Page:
Mackinac Center for Public Policy, "MESSA: Keeping School Districts From Saving Money on Health Care," November 2003

Mackinac Center for Public Policy, "Michigan Education Special Services Association: The MEA's Money Machine," November 1993

SOUTHGATE, Mich. — Two alleged sex scandals have rattled Southgate Community Schools and forced a police investigation into the matters.

The separate incidents include the alleged rape of a female student by a Junior ROTC instructor and the alleged rape of a female soccer player by a physical education teacher. The latter suspect has been formally charged by Southgate police.

The Southgate school board met last Wednesday in closed session to deliberate the matter and determine the fate of the teachers. "I don't know what's going to happen," Superintendent Dave Peden told the Detroit Free Press. "We are concerned."

Detroit Free Press, "Sex cases a concern for Southgate school board," Nov. 6, 2003

Mackinac Center for Public Policy, "Access to Teacher Records Should Be Restricted, Say Unions," Jan. 18, 1999

DETROIT, Mich. — A Detroit News analysis reports that Michigan's largest for-profit charter school management companies are not producing academic results comparable to even the most troubled traditional public schools in Michigan.

According to the report, schools run by three of the largest charter managers "often fall far below minimum standards in reading, writing, and math," lagging behind even such faltering districts as Flint and Grand Rapids. Three quarters of Michigan's charter schools are run by for-profit management firms, making the state "one of the nation's biggest venues for private control of public education," the report stated.

The report cited minimal scrutiny of the way management companies use over $123.7 million in public tax funding each year.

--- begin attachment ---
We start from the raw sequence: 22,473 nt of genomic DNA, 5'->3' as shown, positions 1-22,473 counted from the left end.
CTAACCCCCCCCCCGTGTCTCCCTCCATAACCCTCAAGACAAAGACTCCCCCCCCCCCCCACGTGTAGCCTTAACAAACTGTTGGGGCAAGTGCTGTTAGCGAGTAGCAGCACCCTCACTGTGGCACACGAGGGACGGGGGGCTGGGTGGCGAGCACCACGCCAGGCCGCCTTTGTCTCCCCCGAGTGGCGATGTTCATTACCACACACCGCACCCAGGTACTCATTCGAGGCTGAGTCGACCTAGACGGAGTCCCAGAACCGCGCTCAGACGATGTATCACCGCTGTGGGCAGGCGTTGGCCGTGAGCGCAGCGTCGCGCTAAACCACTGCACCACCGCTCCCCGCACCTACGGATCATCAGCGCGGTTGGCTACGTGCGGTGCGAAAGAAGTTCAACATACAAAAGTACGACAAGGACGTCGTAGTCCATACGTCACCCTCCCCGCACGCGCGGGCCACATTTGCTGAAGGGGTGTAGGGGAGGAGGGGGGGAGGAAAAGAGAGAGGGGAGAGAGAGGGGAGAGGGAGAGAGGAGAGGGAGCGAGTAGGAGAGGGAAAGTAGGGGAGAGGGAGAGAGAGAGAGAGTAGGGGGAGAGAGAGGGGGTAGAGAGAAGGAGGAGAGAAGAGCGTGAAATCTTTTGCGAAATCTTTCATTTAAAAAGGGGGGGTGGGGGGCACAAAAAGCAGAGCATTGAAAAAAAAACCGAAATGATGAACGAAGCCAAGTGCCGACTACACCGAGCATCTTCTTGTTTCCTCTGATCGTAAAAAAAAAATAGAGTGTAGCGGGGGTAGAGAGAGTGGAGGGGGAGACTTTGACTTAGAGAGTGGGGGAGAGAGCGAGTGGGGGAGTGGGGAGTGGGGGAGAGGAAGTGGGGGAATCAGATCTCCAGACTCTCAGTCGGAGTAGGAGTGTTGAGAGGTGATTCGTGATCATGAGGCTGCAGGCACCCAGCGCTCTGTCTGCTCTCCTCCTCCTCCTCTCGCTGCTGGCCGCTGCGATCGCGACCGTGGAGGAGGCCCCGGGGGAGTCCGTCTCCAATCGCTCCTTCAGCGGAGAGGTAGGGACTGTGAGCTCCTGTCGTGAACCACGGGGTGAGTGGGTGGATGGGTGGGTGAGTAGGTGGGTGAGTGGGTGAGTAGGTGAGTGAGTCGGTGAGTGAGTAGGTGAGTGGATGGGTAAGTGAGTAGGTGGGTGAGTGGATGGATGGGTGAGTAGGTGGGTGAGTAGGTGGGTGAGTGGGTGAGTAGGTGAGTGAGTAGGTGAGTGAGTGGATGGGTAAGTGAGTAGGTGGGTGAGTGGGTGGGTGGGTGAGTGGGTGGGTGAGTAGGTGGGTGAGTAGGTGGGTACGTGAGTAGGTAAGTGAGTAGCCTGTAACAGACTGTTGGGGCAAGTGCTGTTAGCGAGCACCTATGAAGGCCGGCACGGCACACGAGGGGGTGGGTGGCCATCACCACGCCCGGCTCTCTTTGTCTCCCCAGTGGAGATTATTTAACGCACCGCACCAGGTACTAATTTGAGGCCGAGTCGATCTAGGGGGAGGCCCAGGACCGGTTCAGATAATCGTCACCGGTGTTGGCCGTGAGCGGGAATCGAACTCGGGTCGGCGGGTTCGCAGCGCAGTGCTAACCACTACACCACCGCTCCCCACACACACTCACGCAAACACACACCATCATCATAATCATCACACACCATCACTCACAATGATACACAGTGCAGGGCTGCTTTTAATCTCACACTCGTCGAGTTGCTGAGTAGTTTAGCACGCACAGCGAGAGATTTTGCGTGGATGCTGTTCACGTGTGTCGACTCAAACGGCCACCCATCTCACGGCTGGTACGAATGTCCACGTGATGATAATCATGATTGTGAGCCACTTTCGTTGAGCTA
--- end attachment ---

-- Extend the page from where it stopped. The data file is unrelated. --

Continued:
Proponents of market-based education reform tout the competition spurred by charter schools and the efficiency of for-profit management as positive influences on the bureaucracy of government schools. However, the News report cited problems in the for-profit charters similar to those leveled by critics at traditional public schools, including the inability to replace poorly performing administrators and an overall climate lacking oversight.

Detroit News, "Substandard charters fail 17,000 state pupils," Oct. 26, 2003

Mackinac Center for Public Policy, "Charter Schools Don't Need More Michigan Department of Education 'Oversight,'" August 2003

Mackinac Center for Public Policy, "Time to Stop Beating Up on Charter Schools," November 2002

Mackinac Center for Public Policy, "The Impact of Limited School Choice on Public School Districts," July 2000

DIXON, Ky. — The Webster County school district is the first district in Kentucky to switch to a four-day week in an effort to save money.

The move, which affects 1,900 students, will save about $200,000, or 2 percent of the district's annual budget. State guidelines require that students attend a certain amount of school each year, so the district extended the school day by 30 minutes on the remaining four days. "It's the easiest way to cut to get a quick result fast, to get more money," said Linda Embrey, spokeswoman for the National School Boards Association.

According to a 2002 report by the Association, select schools in Arizona, Colorado, Kansas, Louisiana, Arkansas, New Mexico, Oregon, South Dakota, Wisconsin and Wyoming have switched to a four-day week to save money.

CNN, "Cash-strapped schools going to four-day week," Nov. 7, 2003

Mackinac Center for Public Policy, "The Six Habits of Fiscally Responsible School Districts," December 2002

MICHIGAN EDUCATION DIGEST is a service of Michigan Education Report (, a quarterly newspaper with a circulation of 130,000 published by the Mackinac Center for Public Policy (, a private, nonprofit, nonpartisan research and educational institute.

Contact Managing Editor Neil Block at